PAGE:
Potentially one of the side benefits to come from the budget deal struck late Friday was the development of a modicum of trust among House Speaker Boehner, Senate Leader Reid and President Obama.
It is a testament to the generally awful state of partisanship in Washington these days that Obama and Boehner, according to several accounts, spent more personal time together over the last week than they have in all the time Obama has been in the White House. Something is wrong with that picture.
Trust, built upon a genuine personal relationship, is simply critical to getting anything done in politics. Without it you can’t make a deal, shake hands and know that the pact is secure.
Boehner told a television interviewer over the weekend that he and Obama now “understand each other better.”
“Throughout these meetings over the last four or five weeks we’ve been straight up with each other, and honest with each other,” the Ohio Republican said. “Certainly haven’t always agreed, but it was a good process.”
A Boehner aide said, probably sending shudders down the spine of Tea Partiers, that the GOP leader and the president “believe the other operates in good faith. I think they are friendly, but not quite good friends at this point. Maybe some day.”
It’s easy to dismiss the personal relationship factor in high stakes politics, but our history is full of examples were the personal touch, backed not by agreement always, but always reinforced with trust, has made progress possible.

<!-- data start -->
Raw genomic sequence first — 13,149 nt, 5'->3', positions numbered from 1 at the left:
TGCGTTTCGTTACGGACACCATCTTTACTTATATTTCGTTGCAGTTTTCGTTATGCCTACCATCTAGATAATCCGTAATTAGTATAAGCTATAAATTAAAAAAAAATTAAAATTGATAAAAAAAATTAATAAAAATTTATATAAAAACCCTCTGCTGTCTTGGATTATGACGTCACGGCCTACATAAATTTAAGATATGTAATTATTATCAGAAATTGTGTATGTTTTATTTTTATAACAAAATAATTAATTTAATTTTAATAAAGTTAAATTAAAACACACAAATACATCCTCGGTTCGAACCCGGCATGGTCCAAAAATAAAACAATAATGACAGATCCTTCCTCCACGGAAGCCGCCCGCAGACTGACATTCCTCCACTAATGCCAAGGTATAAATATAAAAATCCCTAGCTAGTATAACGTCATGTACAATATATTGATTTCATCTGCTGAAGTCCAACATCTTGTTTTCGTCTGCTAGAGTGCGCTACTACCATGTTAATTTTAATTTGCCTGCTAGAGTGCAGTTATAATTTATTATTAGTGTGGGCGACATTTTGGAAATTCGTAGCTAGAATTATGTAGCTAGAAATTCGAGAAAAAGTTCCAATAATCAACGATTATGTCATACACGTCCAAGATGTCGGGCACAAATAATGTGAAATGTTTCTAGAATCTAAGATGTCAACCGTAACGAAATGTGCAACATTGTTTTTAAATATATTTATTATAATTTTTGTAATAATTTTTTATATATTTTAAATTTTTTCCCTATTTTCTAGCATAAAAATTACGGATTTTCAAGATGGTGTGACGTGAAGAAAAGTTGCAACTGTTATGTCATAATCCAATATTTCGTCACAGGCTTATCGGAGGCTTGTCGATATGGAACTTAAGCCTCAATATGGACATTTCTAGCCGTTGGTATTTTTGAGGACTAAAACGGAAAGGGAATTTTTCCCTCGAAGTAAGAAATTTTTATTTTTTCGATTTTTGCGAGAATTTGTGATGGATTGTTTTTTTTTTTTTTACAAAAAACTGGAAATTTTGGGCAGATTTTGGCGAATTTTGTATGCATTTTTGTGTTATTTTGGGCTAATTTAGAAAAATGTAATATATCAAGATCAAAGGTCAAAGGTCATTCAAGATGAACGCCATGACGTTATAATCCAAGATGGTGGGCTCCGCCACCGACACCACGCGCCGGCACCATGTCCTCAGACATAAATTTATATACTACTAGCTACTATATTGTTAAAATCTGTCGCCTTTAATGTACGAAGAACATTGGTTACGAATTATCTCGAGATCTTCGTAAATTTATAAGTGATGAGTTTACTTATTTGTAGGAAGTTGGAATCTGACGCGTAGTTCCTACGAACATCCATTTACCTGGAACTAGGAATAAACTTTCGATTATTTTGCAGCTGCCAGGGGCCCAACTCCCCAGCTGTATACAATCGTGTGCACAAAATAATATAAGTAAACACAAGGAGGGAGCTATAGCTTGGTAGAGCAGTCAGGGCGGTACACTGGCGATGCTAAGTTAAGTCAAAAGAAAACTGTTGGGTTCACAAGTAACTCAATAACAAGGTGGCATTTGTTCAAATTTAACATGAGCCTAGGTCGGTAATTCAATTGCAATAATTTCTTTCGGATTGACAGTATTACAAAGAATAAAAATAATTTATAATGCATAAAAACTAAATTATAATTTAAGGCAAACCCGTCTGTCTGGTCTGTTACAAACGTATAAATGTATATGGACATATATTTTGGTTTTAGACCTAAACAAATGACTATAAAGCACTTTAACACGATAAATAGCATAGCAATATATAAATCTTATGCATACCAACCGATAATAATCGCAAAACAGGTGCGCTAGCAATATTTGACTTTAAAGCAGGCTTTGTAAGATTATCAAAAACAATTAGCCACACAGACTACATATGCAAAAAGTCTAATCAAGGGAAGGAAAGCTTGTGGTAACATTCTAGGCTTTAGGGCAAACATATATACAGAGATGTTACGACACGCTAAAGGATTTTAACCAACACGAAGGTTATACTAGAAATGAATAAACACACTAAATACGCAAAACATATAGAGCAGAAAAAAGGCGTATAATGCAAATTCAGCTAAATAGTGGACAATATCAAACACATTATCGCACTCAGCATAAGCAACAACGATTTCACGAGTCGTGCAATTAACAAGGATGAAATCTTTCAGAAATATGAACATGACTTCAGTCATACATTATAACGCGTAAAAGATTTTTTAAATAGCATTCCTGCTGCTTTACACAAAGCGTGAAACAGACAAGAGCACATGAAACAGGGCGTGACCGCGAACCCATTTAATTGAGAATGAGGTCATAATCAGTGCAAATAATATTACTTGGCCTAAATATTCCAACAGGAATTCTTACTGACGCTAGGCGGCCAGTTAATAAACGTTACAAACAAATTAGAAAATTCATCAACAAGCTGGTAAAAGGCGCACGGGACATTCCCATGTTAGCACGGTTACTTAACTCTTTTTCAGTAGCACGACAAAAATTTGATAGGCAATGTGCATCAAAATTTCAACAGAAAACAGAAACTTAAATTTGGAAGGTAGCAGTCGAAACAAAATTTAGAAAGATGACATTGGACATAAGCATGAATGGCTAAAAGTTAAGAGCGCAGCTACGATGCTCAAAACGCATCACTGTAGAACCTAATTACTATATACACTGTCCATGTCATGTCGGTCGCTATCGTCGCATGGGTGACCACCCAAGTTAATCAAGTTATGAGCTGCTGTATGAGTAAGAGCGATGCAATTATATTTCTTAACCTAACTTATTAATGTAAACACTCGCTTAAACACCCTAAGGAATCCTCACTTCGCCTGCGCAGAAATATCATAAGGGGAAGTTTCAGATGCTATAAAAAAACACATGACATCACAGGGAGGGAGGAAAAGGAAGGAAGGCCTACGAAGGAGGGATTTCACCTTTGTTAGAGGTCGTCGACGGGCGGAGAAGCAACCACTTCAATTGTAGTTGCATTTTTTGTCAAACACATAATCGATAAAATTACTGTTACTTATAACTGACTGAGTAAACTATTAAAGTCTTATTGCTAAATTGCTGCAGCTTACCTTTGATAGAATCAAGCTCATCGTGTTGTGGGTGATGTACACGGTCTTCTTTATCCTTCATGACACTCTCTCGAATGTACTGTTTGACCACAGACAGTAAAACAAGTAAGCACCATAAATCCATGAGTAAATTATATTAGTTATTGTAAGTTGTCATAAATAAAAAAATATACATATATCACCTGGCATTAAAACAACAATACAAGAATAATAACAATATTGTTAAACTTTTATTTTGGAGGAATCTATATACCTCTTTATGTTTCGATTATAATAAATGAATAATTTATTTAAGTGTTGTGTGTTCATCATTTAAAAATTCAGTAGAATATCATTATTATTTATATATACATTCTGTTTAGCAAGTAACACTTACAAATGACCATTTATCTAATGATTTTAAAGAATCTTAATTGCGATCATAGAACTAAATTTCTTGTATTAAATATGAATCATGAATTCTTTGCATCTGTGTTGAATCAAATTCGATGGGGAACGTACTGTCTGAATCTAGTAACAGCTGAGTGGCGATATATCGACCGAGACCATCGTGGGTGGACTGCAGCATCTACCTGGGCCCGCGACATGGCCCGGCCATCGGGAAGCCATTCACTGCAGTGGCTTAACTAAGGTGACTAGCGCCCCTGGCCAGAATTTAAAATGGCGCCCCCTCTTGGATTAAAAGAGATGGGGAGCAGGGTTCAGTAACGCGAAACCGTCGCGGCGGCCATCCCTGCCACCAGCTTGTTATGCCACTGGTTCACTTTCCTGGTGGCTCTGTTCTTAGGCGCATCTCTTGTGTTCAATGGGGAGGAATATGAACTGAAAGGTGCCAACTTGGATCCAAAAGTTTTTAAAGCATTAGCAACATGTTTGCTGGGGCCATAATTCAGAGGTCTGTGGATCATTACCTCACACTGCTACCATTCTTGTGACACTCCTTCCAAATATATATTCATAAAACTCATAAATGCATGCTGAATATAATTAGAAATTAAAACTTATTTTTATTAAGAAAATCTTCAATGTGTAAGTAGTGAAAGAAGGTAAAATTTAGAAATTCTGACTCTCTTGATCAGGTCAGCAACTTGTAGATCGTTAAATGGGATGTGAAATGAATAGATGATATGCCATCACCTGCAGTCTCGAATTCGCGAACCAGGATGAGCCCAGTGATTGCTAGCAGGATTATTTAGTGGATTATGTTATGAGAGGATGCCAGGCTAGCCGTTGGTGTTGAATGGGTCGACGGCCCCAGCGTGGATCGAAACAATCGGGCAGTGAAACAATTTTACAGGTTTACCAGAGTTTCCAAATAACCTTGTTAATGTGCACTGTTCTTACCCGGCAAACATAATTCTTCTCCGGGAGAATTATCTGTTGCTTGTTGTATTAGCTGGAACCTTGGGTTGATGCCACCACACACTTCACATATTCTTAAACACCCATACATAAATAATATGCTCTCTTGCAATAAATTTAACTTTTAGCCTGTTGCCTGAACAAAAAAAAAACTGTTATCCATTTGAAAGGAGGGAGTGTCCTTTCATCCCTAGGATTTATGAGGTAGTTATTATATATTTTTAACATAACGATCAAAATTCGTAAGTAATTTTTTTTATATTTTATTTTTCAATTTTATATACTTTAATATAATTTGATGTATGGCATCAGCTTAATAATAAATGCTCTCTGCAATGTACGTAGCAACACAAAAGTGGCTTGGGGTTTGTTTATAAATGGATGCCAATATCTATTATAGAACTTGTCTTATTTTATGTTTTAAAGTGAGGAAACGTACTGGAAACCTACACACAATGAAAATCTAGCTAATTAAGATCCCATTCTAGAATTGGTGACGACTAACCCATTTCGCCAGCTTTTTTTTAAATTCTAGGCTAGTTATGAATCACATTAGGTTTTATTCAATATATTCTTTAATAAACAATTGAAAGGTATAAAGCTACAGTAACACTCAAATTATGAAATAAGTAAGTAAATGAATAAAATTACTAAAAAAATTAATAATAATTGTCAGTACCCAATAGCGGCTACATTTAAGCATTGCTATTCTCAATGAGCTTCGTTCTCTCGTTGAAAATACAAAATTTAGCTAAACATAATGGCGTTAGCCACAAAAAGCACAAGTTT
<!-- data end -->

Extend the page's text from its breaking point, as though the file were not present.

The great Montana Senate Majority Leader Mike Mansfield insisted that Senate GOP leader Everett Dirksen get the lion’s share of the attention when the Senate debated civil rights legislation in the 1960’s. Even though Mansfield outranked him, the important meetings were held in Dirksen’s office and Mike gave way to Ev when it came time to talk to the press.
Ronald Reagan and Tip O’Neill couldn’t have been different politically, but they developed personal rapport and that led to trust. Obama and Boehner would do well to study that model.
By all accounts, Obama and Boehner love their golf. As the cherry blossoms come out in Washington pointing to the end of a gloomy winter, Obama ought to call up the Speaker, pick him up at the Capitol and find a place where the two of them – maybe with one key aide apiece – can play eighteen and finish with a couple of beers.
Progress is politics is made of such small, but meaningful gestures. Now is the time to build more trust. The next budget deal will be much more difficult.